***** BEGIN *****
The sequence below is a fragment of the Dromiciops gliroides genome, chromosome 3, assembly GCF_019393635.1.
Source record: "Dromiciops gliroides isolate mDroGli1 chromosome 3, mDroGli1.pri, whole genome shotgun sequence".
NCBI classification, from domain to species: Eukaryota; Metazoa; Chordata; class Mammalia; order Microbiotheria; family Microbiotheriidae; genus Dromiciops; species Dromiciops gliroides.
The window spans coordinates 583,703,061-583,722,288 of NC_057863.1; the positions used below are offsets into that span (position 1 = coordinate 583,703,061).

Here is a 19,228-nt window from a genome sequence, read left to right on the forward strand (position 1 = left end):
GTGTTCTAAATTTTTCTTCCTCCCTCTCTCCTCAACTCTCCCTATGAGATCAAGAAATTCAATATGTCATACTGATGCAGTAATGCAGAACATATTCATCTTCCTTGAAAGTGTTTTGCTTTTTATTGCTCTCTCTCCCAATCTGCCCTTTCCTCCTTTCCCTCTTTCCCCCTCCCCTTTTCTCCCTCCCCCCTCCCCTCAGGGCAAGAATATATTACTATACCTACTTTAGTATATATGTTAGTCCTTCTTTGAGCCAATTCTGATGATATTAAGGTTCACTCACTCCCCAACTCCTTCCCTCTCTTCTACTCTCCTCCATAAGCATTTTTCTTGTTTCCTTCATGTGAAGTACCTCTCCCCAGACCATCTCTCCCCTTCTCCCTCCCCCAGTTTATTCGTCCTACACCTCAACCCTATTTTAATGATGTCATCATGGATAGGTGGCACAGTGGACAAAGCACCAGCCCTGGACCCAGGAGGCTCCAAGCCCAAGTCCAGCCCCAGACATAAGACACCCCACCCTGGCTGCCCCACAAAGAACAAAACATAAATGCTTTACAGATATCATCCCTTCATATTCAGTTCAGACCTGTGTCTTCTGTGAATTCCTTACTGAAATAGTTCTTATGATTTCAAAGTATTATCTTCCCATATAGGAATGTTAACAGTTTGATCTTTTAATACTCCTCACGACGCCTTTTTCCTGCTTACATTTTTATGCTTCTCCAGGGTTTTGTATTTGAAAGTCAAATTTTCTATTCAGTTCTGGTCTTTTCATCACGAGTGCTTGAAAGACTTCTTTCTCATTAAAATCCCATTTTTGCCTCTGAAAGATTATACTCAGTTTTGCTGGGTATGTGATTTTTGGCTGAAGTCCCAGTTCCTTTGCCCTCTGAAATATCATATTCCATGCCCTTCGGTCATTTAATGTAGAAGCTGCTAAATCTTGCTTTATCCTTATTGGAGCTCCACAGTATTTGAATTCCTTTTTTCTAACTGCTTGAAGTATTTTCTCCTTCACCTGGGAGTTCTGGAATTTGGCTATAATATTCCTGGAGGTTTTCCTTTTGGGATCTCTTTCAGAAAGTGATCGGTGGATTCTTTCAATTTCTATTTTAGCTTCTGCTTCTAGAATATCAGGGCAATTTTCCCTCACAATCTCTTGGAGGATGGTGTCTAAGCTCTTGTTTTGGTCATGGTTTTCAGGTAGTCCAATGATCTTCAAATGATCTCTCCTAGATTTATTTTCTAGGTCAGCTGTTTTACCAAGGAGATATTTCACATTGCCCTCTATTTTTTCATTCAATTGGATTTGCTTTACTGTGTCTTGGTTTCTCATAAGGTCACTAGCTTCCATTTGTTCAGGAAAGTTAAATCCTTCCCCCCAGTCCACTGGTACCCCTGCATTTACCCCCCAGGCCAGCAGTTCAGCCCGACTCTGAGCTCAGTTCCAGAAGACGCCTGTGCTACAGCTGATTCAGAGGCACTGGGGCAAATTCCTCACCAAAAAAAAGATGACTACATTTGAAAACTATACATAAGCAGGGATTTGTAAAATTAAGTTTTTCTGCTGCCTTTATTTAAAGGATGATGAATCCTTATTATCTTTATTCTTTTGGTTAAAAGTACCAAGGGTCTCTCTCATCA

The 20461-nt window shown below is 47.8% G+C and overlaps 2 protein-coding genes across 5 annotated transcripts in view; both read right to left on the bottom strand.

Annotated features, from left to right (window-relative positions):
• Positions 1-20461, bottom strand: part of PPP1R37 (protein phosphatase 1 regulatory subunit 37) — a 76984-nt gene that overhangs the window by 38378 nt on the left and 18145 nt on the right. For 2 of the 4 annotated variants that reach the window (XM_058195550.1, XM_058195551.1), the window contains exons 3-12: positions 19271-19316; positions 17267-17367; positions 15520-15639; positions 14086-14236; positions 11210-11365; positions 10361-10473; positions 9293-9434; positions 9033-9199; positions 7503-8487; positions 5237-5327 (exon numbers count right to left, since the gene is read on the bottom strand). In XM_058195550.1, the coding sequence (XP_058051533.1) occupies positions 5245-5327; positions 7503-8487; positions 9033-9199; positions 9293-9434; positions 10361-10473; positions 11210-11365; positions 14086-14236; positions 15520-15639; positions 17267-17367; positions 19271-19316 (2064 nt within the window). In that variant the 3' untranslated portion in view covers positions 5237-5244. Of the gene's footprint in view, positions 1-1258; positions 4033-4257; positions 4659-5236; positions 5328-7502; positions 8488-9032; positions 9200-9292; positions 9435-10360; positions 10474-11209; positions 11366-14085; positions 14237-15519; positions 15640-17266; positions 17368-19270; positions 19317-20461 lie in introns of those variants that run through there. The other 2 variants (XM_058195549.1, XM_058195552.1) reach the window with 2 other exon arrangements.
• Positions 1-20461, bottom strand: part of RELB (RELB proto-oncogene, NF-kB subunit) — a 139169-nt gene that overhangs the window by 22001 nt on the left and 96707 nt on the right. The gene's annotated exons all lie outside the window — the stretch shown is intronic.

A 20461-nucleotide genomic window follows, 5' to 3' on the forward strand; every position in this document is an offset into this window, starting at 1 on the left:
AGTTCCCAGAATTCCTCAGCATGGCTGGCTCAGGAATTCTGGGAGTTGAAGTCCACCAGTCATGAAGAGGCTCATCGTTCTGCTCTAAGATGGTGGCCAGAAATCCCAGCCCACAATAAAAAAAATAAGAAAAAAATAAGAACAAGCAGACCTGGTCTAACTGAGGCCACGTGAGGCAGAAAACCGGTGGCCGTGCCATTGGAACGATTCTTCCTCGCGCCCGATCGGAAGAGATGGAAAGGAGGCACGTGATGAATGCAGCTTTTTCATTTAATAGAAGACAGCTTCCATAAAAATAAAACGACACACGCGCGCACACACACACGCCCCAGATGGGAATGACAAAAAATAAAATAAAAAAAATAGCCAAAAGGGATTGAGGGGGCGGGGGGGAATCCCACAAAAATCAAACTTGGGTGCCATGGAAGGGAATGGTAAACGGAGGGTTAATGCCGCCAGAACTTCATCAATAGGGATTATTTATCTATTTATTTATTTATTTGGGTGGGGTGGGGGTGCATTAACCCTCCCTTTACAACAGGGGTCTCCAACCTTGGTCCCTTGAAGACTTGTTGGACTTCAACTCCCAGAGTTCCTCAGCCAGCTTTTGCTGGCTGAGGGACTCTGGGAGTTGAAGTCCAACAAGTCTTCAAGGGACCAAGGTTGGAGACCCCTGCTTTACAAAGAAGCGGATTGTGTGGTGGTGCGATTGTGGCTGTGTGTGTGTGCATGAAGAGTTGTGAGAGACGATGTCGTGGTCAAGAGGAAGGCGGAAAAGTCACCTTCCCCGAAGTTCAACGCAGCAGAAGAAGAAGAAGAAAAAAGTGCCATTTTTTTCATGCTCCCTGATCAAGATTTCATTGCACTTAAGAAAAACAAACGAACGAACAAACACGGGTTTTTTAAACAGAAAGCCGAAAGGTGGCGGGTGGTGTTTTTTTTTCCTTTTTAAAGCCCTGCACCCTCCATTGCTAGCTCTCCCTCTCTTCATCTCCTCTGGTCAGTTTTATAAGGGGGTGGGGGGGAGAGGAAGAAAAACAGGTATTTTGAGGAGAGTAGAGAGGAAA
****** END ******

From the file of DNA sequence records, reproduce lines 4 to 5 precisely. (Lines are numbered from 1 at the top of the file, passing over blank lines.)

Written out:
The window spans coordinates 583,703,061-583,722,288 of NC_057863.1; the positions used below are offsets into that span (position 1 = coordinate 583,703,061).

Here is a 19,228-nt window from a genome sequence, read left to right on the forward strand (position 1 = left end):